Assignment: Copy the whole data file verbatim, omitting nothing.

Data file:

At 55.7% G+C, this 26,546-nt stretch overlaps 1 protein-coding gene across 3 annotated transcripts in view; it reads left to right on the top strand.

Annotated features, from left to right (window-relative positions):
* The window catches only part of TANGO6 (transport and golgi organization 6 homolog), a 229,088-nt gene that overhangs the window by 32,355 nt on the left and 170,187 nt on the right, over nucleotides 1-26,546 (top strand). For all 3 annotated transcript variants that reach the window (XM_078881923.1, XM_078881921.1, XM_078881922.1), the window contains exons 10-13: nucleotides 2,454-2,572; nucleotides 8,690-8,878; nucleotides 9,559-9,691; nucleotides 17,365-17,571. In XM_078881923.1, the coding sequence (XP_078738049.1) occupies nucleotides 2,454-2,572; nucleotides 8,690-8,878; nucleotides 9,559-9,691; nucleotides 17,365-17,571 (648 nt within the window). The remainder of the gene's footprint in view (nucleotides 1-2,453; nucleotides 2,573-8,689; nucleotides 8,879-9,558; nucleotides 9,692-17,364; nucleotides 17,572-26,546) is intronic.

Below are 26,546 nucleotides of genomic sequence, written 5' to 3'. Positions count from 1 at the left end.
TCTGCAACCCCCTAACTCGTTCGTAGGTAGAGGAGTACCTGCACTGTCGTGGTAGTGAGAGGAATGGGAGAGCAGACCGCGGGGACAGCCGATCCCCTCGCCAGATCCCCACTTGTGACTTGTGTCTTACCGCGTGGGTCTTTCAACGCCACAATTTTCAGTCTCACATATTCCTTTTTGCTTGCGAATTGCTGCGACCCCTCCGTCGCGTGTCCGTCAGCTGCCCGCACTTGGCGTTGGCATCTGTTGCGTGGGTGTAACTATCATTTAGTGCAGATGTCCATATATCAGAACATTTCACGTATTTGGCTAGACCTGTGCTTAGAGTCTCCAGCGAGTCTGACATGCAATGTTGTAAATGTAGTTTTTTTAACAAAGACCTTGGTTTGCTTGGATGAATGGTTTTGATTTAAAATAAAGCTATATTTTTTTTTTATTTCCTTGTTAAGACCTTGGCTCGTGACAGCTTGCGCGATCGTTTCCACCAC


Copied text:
At 55.7% G+C, this 26,546-nt stretch overlaps 1 protein-coding gene across 3 annotated transcripts in view; it reads left to right on the top strand.

Annotated features, from left to right (window-relative positions):
* The window catches only part of TANGO6 (transport and golgi organization 6 homolog), a 229,088-nt gene that overhangs the window by 32,355 nt on the left and 170,187 nt on the right, over nucleotides 1-26,546 (top strand). For all 3 annotated transcript variants that reach the window (XM_078881923.1, XM_078881921.1, XM_078881922.1), the window contains exons 10-13: nucleotides 2,454-2,572; nucleotides 8,690-8,878; nucleotides 9,559-9,691; nucleotides 17,365-17,571. In XM_078881923.1, the coding sequence (XP_078738049.1) occupies nucleotides 2,454-2,572; nucleotides 8,690-8,878; nucleotides 9,559-9,691; nucleotides 17,365-17,571 (648 nt within the window). The remainder of the gene's footprint in view (nucleotides 1-2,453; nucleotides 2,573-8,689; nucleotides 8,879-9,558; nucleotides 9,692-17,364; nucleotides 17,572-26,546) is intronic.

Below are 26,546 nucleotides of genomic sequence, written 5' to 3'. Positions count from 1 at the left end.
TCTGCAACCCCCTAACTCGTTCGTAGGTAGAGGAGTACCTGCACTGTCGTGGTAGTGAGAGGAATGGGAGAGCAGACCGCGGGGACAGCCGATCCCCTCGCCAGATCCCCACTTGTGACTTGTGTCTTACCGCGTGGGTCTTTCAACGCCACAATTTTCAGTCTCACATATTCCTTTTTGCTTGCGAATTGCTGCGACCCCTCCGTCGCGTGTCCGTCAGCTGCCCGCACTTGGCGTTGGCATCTGTTGCGTGGGTGTAACTATCATTTAGTGCAGATGTCCATATATCAGAACATTTCACGTATTTGGCTAGACCTGTGCTTAGAGTCTCCAGCGAGTCTGACATGCAATGTTGTAAATGTAGTTTTTTTAACAAAGACCTTGGTTTGCTTGGATGAATGGTTTTGATTTAAAATAAAGCTATATTTTTTTTTTATTTCCTTGTTAAGACCTTGGCTCGTGACAGCTTGCGCGATCGTTTCCACCAC